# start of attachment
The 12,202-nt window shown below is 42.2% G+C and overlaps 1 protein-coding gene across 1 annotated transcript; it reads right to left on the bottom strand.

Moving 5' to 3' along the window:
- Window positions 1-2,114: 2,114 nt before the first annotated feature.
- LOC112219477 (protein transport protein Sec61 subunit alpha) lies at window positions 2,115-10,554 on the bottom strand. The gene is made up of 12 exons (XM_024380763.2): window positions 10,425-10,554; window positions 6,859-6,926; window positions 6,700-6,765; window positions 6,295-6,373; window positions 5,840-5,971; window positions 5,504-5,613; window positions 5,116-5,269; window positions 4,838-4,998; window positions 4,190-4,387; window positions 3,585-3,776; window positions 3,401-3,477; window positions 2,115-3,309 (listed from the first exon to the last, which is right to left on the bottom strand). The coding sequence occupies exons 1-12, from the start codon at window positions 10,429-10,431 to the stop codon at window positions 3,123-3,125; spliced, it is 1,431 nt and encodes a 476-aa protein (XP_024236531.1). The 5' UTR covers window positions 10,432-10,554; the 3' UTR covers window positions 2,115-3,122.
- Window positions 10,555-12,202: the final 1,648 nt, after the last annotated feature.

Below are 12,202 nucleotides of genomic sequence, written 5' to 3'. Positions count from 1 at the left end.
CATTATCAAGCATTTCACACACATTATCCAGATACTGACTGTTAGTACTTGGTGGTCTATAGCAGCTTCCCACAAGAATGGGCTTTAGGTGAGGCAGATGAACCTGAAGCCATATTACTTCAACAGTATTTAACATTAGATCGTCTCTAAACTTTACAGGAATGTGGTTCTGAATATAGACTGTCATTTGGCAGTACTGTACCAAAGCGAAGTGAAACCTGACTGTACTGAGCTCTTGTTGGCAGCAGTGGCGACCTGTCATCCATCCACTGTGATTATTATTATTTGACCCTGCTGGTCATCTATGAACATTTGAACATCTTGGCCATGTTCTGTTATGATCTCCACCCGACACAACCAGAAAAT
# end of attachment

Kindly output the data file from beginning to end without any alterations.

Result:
The 12,202-nt window shown below is 42.2% G+C and overlaps 1 protein-coding gene across 1 annotated transcript; it reads right to left on the bottom strand.

Moving 5' to 3' along the window:
- Window positions 1-2,114: 2,114 nt before the first annotated feature.
- LOC112219477 (protein transport protein Sec61 subunit alpha) lies at window positions 2,115-10,554 on the bottom strand. The gene is made up of 12 exons (XM_024380763.2): window positions 10,425-10,554; window positions 6,859-6,926; window positions 6,700-6,765; window positions 6,295-6,373; window positions 5,840-5,971; window positions 5,504-5,613; window positions 5,116-5,269; window positions 4,838-4,998; window positions 4,190-4,387; window positions 3,585-3,776; window positions 3,401-3,477; window positions 2,115-3,309 (listed from the first exon to the last, which is right to left on the bottom strand). The coding sequence occupies exons 1-12, from the start codon at window positions 10,429-10,431 to the stop codon at window positions 3,123-3,125; spliced, it is 1,431 nt and encodes a 476-aa protein (XP_024236531.1). The 5' UTR covers window positions 10,432-10,554; the 3' UTR covers window positions 2,115-3,122.
- Window positions 10,555-12,202: the final 1,648 nt, after the last annotated feature.

Below are 12,202 nucleotides of genomic sequence, written 5' to 3'. Positions count from 1 at the left end.
CATTATCAAGCATTTCACACACATTATCCAGATACTGACTGTTAGTACTTGGTGGTCTATAGCAGCTTCCCACAAGAATGGGCTTTAGGTGAGGCAGATGAACCTGAAGCCATATTACTTCAACAGTATTTAACATTAGATCGTCTCTAAACTTTACAGGAATGTGGTTCTGAATATAGACTGTCATTTGGCAGTACTGTACCAAAGCGAAGTGAAACCTGACTGTACTGAGCTCTTGTTGGCAGCAGTGGCGACCTGTCATCCATCCACTGTGATTATTATTATTTGACCCTGCTGGTCATCTATGAACATTTGAACATCTTGGCCATGTTCTGTTATGATCTCCACCCGACACAACCAGAAAAT